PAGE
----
Monday, April 11, 2011

Markets punish those who discriminate–the state’s record on the other hand is poor….

Boston Globe columnist Jeff Jacoby defends freedom of association. Here are Jeff’s concluding paragraphs:

Free and competitive markets aren’t thought of as promoting tolerance and reducing bigotry, yet they do so far more effectively than ever-more-detailed civil rights regulations. Writing in the 1730s, Voltaire famously described the London Stock Exchange as a place “where the representatives of all nations meet for the benefit of mankind. There the Jew, the Mohammedan, and the Christian transact together, as though they all professed the same religion, and give the name of infidel to none but bankrupts.” Gary Becker earned the 1992 Nobel Prize in economics in part for demonstrating that discrimination is economically detrimental — free markets penalize an employer who discriminates for reasons unrelated to ability and productivity.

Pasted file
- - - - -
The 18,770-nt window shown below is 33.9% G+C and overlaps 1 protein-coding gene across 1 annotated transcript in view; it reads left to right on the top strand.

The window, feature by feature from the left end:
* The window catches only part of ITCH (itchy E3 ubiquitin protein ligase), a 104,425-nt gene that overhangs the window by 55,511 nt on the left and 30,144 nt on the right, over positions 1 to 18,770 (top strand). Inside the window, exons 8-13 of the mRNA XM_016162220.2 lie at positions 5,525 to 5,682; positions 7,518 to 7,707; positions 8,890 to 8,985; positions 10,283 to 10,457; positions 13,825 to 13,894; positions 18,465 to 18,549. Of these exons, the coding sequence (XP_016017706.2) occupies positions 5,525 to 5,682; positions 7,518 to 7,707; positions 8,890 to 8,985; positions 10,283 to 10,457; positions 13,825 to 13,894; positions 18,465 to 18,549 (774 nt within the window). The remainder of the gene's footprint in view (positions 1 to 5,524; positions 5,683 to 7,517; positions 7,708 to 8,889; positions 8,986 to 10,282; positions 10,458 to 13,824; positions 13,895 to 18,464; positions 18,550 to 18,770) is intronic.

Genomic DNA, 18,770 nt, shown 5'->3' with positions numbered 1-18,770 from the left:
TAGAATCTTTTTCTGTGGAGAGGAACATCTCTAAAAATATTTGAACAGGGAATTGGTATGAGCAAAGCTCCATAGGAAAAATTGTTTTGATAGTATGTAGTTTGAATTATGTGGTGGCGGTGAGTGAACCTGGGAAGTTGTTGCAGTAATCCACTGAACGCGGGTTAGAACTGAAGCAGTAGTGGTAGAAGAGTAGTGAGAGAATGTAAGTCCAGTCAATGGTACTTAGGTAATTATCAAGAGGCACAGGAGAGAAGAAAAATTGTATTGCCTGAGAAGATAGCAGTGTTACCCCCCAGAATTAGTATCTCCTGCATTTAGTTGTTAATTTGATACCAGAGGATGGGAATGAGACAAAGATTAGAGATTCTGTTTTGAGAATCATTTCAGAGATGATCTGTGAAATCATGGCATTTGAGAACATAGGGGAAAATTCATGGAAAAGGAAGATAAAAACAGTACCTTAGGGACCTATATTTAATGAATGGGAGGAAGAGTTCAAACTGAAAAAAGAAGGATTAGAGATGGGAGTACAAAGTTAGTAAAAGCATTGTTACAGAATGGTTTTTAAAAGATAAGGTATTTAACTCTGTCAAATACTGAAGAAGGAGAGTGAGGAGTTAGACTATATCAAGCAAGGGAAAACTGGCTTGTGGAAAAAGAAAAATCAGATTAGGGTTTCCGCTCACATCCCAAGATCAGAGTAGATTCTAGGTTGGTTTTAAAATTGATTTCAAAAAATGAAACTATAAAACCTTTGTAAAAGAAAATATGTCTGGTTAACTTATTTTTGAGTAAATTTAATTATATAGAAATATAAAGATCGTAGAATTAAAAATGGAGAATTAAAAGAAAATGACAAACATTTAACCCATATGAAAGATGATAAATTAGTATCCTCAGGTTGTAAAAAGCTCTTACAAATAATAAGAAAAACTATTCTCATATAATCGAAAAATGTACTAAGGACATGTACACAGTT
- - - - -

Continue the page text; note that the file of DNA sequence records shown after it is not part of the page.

Freedom of association is indispensable to making a free society work. No culture is without unfairness. But where men and women are unfettered in their freedom to form or avoid relationships with others — socially and economically — tolerance and cooperation increase, and ugly prejudice recedes. ( Cafe Hayek )


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